My six-year-old wakes me in the middle of the night by touching my face. I am groggy, but manage to whisper, “What’s up?”
“I had a bad dream.”
“Let’s get you settled back to bed,” I say. I force myself to sit up. It’s cold now that I’ve peeled back the comforter. Somehow we find each other’s hands in the dark. Hers is very warm. She leads me around the end of the bed and back to her room, where she dutifully crawls back under the covers. I turn on the CD. It’s music from the mobile (now dead) that hung over her crib when she was a baby. I must have listened to this music a thousand times now.
I kneel on the cold floor beside her low bed to kiss her good night.
“I want to tell you about it,” she says.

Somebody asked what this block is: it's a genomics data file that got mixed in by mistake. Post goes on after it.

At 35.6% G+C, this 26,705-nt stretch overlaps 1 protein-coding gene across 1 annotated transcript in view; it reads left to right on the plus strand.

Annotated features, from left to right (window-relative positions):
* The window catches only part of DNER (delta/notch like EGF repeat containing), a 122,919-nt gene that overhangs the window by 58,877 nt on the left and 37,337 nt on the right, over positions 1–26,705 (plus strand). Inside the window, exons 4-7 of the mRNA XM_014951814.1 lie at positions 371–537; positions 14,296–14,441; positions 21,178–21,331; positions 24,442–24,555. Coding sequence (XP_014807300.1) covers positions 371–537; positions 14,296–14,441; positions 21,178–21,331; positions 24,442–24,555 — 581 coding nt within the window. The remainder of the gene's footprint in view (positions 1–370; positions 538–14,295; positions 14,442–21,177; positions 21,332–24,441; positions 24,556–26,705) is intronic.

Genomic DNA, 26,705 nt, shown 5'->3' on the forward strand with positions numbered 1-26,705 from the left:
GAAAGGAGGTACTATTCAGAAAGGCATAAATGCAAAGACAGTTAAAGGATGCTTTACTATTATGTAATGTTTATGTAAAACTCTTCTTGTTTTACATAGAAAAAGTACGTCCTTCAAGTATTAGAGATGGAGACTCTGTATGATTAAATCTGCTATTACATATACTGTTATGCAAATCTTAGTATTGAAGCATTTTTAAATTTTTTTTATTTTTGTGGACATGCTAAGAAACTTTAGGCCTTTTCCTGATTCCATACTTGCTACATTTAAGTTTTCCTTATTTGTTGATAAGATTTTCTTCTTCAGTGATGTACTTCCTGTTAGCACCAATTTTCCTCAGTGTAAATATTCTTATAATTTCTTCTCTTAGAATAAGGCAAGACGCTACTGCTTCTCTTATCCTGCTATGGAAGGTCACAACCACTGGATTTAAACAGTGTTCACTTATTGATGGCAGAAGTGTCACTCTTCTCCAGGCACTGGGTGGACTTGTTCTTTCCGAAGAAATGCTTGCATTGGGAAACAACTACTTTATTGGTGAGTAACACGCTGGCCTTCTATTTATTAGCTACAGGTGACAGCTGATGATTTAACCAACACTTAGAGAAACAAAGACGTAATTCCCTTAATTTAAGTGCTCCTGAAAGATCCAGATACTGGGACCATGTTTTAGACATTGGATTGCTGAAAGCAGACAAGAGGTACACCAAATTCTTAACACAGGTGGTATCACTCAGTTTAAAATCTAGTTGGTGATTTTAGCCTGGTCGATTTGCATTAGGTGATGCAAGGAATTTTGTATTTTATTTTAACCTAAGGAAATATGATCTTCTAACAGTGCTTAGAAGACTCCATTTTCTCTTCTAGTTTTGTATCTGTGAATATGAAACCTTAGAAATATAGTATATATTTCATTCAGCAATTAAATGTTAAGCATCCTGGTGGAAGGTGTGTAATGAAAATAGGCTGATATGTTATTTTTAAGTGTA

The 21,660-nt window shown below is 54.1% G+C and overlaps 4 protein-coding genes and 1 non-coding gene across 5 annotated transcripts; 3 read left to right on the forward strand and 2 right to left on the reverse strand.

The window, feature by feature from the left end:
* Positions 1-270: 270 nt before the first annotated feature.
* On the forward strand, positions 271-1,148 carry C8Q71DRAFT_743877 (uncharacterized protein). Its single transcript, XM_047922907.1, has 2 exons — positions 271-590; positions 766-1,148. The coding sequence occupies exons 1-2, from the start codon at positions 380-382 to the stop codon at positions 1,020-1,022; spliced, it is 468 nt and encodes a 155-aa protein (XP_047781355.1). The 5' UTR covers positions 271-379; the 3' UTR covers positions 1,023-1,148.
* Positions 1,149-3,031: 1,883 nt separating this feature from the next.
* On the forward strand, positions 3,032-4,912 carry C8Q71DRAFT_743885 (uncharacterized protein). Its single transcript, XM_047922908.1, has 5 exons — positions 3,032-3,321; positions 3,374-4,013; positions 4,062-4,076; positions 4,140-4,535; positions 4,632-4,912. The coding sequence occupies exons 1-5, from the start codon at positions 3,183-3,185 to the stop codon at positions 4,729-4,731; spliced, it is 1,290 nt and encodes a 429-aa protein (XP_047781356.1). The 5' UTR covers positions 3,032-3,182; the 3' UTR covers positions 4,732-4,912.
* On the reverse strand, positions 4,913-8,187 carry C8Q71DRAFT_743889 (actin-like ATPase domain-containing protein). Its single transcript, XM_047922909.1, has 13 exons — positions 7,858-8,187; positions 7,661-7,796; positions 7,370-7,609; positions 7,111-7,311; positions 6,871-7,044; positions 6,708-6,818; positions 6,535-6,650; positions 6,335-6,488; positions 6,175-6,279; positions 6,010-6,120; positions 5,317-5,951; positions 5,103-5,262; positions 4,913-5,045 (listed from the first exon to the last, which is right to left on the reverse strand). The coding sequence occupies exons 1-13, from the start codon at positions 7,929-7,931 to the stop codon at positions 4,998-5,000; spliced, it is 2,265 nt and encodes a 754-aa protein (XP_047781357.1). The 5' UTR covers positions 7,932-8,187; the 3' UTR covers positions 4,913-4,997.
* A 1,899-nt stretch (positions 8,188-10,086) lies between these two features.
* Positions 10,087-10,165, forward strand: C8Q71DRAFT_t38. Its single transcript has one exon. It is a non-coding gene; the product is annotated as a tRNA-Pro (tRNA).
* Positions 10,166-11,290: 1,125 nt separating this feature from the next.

“If it won’t upset you, go ahead.”
“I dreamed there was vampire trying to get into the room.”
I don’t laugh. This is very serious. “What did he want to do?”
“He was trying to scare me. He wanted to chase us around.”
I don’t think she knows that vampires drink blood. I say, “People think vampires are scary, but they don’t really know them.”
“Do you know any vampires?” she asks, dark eyes luminous in the nightlight.
“Yes,” I tell her. “Her name is Katrina. She’s very nice.”
“How do you know she’s a vampire?”
“She told me.”
“What does she do?”
“She likes to drink other people’s blood. But only after she asks them and they say it’s okay.” I stop myself before I get any deeper into the story than that. Someday, I think, she will be old enough to read the book of first-person essays I edited. She can discover the sexual fetish side of vampirism for herself. Now, she seems to be comforted. She yawns and snuggles into her pillow.
“Can you rub my back?” she asks.
“Sure, Baby.” I reach under her pajama top. Her skin always seems feverish to me. She’s warm-blooded, like her dad.
I feel her relax under my hand. Sometimes, I tell myself, I actually do know just what to say. Sometimes I am a good mom.
Causes Loren Rhoads Supports